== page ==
Unsurprisingly these ‘benefits of clergy’ gave considerable license to youthful bad behaviour, and riots were a frequent occurrence. Locals were further wound up by the language and dress of the students. They couldn’t understand the scholarly Latin spoken by the students and resented the long gowns they wore as these were impractical for work and were intended to convey a superior social status. Hence ‘town versus gown’.

Nevertheless students brought prestige and prosperity to towns and could threaten to leave en masse in order to get concessions on charges for books, lodging and food. (2) This was no idle threat, and one such migration in the 1160s took students from the University of Paris to Oxford, where they would go on to establish the first great university in England. The second great university was also formed as a result of town versus gown tension. In 1209 the killing of a local Oxford woman and the execution of several students who were held responsible provoked an exodus to Cambridge. (3)

But the most notorious incident took place in 1355 on 10th February – St Scholastica’s Day, named for a patron saint of education, an association which would become ignominious. At the Swyndelstock Tavern two scholars who were unhappy with the quality of the wine assaulted the tavern keeper, who also happened to be the Mayor. Attempts to arrest the culprits were thwarted by other students who locked the gates of the town and ran riot, setting buildings on fire and injuring many. The townsmen retaliated in force, bows and arrows were used by both sides, and by the end of the conflict several locals and over 60 scholars were dead. (4)

Ending the St Scholastica’s Day riot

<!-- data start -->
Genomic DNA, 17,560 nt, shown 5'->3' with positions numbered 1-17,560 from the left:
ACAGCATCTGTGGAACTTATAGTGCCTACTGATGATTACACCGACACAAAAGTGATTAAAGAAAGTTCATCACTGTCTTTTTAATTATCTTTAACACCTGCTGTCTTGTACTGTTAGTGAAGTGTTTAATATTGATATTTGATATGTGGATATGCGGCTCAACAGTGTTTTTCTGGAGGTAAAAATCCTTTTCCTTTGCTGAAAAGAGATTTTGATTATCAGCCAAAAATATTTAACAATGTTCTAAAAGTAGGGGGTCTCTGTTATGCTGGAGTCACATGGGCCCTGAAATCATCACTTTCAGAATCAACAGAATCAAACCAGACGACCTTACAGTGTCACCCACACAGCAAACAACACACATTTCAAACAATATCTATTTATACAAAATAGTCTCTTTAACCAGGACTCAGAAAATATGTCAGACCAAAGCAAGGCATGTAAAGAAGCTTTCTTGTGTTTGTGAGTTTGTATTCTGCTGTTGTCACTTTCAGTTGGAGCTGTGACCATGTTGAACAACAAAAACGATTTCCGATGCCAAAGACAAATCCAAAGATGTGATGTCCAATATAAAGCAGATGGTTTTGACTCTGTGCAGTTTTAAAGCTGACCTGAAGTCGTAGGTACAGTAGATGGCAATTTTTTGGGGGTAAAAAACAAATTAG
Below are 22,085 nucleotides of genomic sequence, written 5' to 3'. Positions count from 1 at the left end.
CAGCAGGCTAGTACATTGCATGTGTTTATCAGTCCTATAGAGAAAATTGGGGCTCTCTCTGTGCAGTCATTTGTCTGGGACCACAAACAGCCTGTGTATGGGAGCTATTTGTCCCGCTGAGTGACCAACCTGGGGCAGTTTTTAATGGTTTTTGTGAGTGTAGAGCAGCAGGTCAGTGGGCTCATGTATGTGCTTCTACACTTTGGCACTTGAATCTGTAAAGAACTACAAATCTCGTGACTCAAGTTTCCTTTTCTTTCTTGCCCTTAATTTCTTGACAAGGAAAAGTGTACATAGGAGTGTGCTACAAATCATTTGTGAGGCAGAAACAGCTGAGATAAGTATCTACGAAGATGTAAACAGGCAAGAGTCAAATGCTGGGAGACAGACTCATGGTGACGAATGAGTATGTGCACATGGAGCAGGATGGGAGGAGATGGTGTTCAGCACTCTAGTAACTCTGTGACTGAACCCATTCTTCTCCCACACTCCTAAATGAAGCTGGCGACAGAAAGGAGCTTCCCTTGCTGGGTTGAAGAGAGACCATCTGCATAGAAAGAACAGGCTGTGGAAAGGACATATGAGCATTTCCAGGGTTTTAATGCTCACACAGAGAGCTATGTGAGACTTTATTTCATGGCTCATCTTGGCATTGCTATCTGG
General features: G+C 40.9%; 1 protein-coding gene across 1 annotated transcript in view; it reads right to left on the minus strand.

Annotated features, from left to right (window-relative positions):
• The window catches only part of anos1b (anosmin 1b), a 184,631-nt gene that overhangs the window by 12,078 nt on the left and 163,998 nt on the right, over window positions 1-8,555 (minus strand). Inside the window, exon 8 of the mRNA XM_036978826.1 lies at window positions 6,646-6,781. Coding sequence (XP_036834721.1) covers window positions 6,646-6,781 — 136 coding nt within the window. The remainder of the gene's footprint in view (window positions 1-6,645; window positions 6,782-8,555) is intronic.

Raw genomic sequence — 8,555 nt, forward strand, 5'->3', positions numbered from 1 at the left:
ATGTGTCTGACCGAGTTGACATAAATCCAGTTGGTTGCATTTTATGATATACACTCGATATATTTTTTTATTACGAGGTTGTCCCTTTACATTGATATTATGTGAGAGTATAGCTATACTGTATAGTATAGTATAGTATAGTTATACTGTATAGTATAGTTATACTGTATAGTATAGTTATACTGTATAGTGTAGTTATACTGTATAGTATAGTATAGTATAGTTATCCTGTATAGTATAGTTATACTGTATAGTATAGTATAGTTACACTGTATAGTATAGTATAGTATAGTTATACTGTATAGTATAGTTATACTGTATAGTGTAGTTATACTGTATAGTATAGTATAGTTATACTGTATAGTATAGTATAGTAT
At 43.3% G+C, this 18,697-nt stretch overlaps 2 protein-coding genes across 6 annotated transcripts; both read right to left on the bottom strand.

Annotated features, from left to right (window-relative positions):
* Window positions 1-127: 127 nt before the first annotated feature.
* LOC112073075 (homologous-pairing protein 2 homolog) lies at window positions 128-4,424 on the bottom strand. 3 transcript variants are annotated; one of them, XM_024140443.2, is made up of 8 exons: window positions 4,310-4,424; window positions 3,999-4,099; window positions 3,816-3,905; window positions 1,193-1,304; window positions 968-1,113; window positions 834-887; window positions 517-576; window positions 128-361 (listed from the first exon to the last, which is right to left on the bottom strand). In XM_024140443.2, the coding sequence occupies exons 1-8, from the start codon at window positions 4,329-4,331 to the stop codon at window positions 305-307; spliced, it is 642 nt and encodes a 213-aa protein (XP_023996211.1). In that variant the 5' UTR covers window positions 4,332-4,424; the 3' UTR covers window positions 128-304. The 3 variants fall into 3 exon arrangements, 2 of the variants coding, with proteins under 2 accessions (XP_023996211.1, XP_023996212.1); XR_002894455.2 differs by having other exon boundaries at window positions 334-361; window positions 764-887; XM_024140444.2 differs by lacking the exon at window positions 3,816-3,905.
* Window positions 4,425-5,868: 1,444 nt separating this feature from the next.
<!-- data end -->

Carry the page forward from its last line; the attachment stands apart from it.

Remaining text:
Courtesy Wikimedia Commons

True to form, the king sided with the students, several townsmen were sent to the Tower and the university’s privileges were increased. From then, on each St Scholastica’s Day the mayor and other important townsmen had to attend a Mass for the souls of the dead and pay a penny each in penance. Although the amount was never adjusted for inflation and thus the financial burden reduced over time, the humiliating ritual was only ended in 1852. (5)

In the meantime, tensions had got so bad that in the early fifteenth century students were required to live under stricter supervision in dedicated quarters. Here we see the beginnings of the modern hall system for student accommodation. (6)

This segregation does not appear to have had the desired effect, at least in the long term. From the seventeenth century, Town versus Gown battles would became a Bonfire night tradition, exacerbated by the disputes over money and privileges that accompanied the start of each academic year. (7) For a satirical account of one such skirmish, see The English Spy (1825) by Bernard Blackmantle. (Thanks to the Two Nerdy History Girls blog for flagging this up).